Bajaj V12 Review
The Bajaj V12 has an interesting recipe - the eye-catchy and successful styling of the V15 combined with a smaller and efficient 125cc mill at its heart.
What is it?
Why would I buy the Bajaj V12 Disc?
The Bajaj V12 Disc stands out in a crowd full of conservatively designed and stereotypical commuter motorcycles. Plus, the disc brake is an added bonus.
Why would I avoid the Bajaj V12 Disc?
Unconventional riding triangle and a stiff suspension setup. The Bajaj V12 Disc doesn’t have many features or technologies that it can boast of.
The Bajaj V12 has an interesting recipe - the eye-catchy and successful styling of the V15 combined with a smaller and efficient 125cc mill at its heart. While the Discover 125 is targeted at an audience looking for a conservative motorcycle, the V12 is aimed at someone looking for exclusivity and style. However, since it was launched in January, the Bajaj V12 has failed to match the numbers generated by its rival, or its elder sibling for that matter. With the aim of catering to a wider range of audience, Bajaj launched a new disc brake variant of the V12 a couple of months ago.
I wouldn’t go as far as calling it attractive, but the fact that the V12 is a conspicuous motorcycle is undeniable. Be it the well-publicised connection with INS Vikrant or the unconventional styling, the V12 grabs eyeballs everywhere it goes. This is a feat that a Discover, Honda CB Shine or the Hero Glamour can hardly pull off.
How is it to ride?
The first thing that caught my attention while riding the Bajaj V12 Disc is the refinement. Bajaj engines are generally associated with vibrations, but the V12 is quite the opposite. It is only when you touch 70kmph in the fifth gear that a slight buzz creeps through the handlebar, footpegs and the tank. But this would be normal in any small capacity commuter bike.
At the heart of the Bajaj V12 Disc is a 124cc single-cylinder engine, which delivers 10.5bhp and 11nm of torque, most of which is concentrated in the low and mid-range. The flat torque spread is something you instantly notice when you are riding it - just the thing for the city. While we have to come to expect a burst of torque from small-capacity commuter bikes as you get off from a standstill (which makes them fun wheelie machines), the V12 Disc is relatively undramatic. The first three gear ratios are closely packed while the fourth and fifth are tall. The V12 effortlessly chugs through city traffic in any gear; it is even possible to do as little as 25kmph in the fifth gear. Mind you, the V12 is no fire-breather, but rev the engine generously and you can extract decent city speeds out of it.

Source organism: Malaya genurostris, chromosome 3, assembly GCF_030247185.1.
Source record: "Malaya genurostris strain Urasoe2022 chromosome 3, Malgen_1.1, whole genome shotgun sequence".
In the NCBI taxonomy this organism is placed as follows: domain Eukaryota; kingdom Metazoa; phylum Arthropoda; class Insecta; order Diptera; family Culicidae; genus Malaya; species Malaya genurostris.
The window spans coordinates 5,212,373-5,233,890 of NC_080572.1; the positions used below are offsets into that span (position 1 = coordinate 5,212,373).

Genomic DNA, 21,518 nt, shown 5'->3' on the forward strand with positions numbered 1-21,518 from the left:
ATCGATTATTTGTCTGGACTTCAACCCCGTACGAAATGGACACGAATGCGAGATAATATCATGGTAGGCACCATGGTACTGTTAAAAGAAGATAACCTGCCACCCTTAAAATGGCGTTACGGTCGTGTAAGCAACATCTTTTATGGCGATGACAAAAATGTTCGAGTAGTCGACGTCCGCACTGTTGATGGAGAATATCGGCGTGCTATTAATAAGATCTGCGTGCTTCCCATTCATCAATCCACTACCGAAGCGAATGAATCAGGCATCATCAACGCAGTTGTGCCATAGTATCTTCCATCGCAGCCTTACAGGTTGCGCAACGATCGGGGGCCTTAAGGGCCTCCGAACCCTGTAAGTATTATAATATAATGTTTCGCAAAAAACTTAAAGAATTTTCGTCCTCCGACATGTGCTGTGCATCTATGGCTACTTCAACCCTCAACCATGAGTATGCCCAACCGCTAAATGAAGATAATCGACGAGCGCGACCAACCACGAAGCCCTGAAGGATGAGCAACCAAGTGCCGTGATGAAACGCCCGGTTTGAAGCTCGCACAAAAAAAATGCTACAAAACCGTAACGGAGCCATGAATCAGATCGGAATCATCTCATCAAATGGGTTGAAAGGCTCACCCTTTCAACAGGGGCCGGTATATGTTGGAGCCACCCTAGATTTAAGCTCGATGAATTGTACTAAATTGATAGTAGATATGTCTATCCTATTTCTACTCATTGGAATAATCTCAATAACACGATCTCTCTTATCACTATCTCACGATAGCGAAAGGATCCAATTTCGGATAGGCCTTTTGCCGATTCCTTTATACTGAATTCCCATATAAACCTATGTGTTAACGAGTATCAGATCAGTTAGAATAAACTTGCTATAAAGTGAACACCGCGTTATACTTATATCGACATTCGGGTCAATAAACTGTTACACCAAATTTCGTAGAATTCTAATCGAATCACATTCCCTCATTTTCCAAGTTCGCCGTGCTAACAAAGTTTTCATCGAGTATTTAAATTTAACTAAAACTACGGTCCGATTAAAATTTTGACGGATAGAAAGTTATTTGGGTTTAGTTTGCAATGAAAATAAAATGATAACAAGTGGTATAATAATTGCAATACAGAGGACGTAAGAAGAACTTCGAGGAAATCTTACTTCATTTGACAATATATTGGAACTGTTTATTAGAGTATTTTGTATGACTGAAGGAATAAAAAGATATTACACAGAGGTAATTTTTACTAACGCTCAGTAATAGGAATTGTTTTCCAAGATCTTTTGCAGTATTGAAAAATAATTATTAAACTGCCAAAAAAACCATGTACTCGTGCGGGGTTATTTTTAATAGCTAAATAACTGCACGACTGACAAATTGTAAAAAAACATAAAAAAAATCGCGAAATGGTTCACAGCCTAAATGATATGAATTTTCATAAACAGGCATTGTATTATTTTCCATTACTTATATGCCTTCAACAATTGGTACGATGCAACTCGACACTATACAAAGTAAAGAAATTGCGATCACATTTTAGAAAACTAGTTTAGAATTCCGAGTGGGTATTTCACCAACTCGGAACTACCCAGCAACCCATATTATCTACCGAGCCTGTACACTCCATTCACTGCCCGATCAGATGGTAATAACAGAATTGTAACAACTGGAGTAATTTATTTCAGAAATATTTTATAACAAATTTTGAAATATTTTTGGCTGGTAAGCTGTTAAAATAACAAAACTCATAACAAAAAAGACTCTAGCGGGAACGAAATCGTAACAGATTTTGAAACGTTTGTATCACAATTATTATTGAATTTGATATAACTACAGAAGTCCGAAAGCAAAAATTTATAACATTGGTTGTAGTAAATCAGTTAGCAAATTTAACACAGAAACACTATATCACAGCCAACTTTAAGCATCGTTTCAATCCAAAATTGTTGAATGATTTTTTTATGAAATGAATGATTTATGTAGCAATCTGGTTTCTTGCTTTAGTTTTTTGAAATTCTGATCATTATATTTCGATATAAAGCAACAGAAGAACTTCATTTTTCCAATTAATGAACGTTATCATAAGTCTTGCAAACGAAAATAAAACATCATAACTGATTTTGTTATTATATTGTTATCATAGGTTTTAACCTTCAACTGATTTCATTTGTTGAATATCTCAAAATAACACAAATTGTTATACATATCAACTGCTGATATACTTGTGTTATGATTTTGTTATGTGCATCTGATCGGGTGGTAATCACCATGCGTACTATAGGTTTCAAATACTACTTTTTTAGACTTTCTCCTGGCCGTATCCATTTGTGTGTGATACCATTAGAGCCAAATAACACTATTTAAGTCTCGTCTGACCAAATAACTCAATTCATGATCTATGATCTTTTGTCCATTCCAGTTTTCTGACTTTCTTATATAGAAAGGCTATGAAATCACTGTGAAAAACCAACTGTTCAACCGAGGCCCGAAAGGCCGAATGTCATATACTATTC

The suspension on the Bajaj V12 has been set up for a stiff ride, which is quite unexpected in a commuter motorcycle. While it does iron out the bumps and potholes at higher speeds, the low speed ride quality feels compromised. Nevertheless, this helps make the V12 feel planted through corners. The beefy tyres might give the V12 a hefty appearance, but they also affect the agility. The V12 feels nowhere as nimble in the traffic as a CB Shine or Glamour, and a part of the blame goes to these tyres and the long wheelbase.
The front disc brake is the biggest talking point of this motorcycle. The callipers bite well and there is enough stopping power. However, the setup lacks the progression that you would usually expect in a Bajaj bike. Nevertheless, the setup is good enough for the kind of speeds that the V12 is capable of. And besides, this is trend observed in all motorcycles across this segment.